For decades, Brooke Astor’s duplex at 778 Park was the pinnacle of New York City living. This had much to do with the society queen and her courtiers, who hosted lavish parties there, but also with the 16-room home, boasting six terraces and a renowned red-lacquered library. That was before the wallpaper began to peel and the red lacquer to chip; before people talked of appliances that dated to years before Astor moved there in 1959. Before it allegedly became a prison for Astor at the hands of her son, Anthony Marshall. Before Mr. Marshall’s trial in 2009, and the Lehman collapse the year before that.
It took two years and two staggering price cuts, from $46 million to $24.5 million, before Swiss currency speculator Daniel Forcart came around in December and signed a contract for the duplex. The price was $19.9 million.
Pretty much everywhere else in the world, this deal would have closed by now. But not in the world of New York City co-operatives. The board balked for reasons that remain unclear, whether because Mr. Forcart did not have the proper social credentials or the right price. It is impossible to know, because, like all other co-op boards, the one at 778 Park need not disclose its reasons for rejection. This, along with a handful of other nasty turns at buildings around the city, has brokers grumbling that co-ops are more intrusive and cockier than ever.
“It’s an antiquated system not suited to modern life in a cosmopolitan city,” Douglas Elliman’s Raphael De Niro complained over coffee on Hudson Street recently.
During the real estate boom, condos colonized the city. Glassy spires shot up everywhere from Harlem to Brighton Beach, and dour old hotels were spruced up in bare-knuckled conversions (think the Plaza and the Stanhope). Even with tens of thousands of new apartments in the city, the buyable housing stock shifted only about 10 percent, from four co-op units for every condo to a ratio of three to one. With white flight running in reverse, yuppies and BroBos, along with their fashionably enlarging broods, swept across the boroughs in search of permanent housing. Thanks to all the new condos, it became easier than ever to avoid the onerous boards and their anvil application packages. And, best of all, those probing, embarrassing interviews.
As a result, some co-op boards, growing jealous of their chintzy brethren across the park or downtown, loosened their collars. New neighbors, ones who not so long ago would have been seen as “those people,” who would have been lucky to be shown the apartment, let alone get an interview, found themselves with entree to some of the city’s nicer buildings. This may not have been the case at the tippy-top, but brokers certainly say there was a relaxation of standards, not least because there was just so much money floating around. If letting some riffraff in meant your home was worth 10 times what you bought it for a decade ago, why not!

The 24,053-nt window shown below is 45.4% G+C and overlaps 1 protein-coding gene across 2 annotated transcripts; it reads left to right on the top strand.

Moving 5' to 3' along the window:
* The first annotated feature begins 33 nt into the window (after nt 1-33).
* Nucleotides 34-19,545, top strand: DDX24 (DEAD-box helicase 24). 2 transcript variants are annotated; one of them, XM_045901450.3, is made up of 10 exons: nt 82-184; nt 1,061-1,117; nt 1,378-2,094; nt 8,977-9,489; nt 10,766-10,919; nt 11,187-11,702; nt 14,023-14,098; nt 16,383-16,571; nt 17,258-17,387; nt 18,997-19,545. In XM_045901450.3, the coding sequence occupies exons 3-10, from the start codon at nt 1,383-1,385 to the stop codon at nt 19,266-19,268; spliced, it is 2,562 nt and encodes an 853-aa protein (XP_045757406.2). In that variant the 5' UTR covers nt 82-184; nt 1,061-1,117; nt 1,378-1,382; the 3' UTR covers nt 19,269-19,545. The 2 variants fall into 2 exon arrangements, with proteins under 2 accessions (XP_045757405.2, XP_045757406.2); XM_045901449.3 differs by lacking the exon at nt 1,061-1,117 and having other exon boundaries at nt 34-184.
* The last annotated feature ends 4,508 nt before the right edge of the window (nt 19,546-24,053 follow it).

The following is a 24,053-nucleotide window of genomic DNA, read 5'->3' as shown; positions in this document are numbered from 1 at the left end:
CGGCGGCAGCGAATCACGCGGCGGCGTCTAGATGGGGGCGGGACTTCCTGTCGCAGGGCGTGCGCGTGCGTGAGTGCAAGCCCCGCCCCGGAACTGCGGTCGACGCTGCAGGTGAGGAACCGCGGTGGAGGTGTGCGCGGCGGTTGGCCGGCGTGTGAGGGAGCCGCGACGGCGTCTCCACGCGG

Then the music stopped, the panic set in, and this rarefied world teetered on the brink of collapse. Many of the city’s co-op boards became stricter than ever before, requiring bigger down payments, more escrow and higher renovation fees. Picky, picky, picky. “Many of these buildings require a certain lifestyle, and you just couldn’t have people sneaking their art and antiques out the service door just to afford the maintenance,” said Mary Ellen Cashman of Stribling.
Yet there was also a countervailing force. As the fortunes, monetary and otherwise, of those in the coveted prewars continued to dwindle, some had no choice but to try and liquidate the homes they had worked so hard to get into. Many boards would never have allowed such things, damaging as a fire sale would be to their home values. With the power to set prices in their buildings, and the ability to reject at will, few boards thought twice about turning down buyers deemed to be paying too little, even as the sellers squirmed.
As this anxiety grew, there were also cases where boards relaxed their standards. After all, for a time in 2008 and 2009, it looked like the sky might never stop falling. Sure, boards were still fussy as ever regarding financial credentials–you’ve got only 10 times the price in liquid assets?–but the “panache” of the buyer, as one broker put it, was less relevant for once.
“Certain buildings are nervous, certain people were desperate,” said A. Laurance Kaiser IV of Key Ventures. “And once those people get on the board, they’re the worst of all! ‘It’s my candy store, and you can’t have any of it.’ The hypocrisy of it all.”
And there is the rub. Now that the economy has begun to recover, and buyers are rushing the market once again, boards feel less desperate. They feel empowered–downright vicious, even. They can play a little catch and release, if the fish is not the perfect whopper. This, combined with the fact that co-ops have yet to loosen their still-spooked, post-Lehman financial rigor, means it is becoming more difficult than many brokers can remember to get their buyers past boards.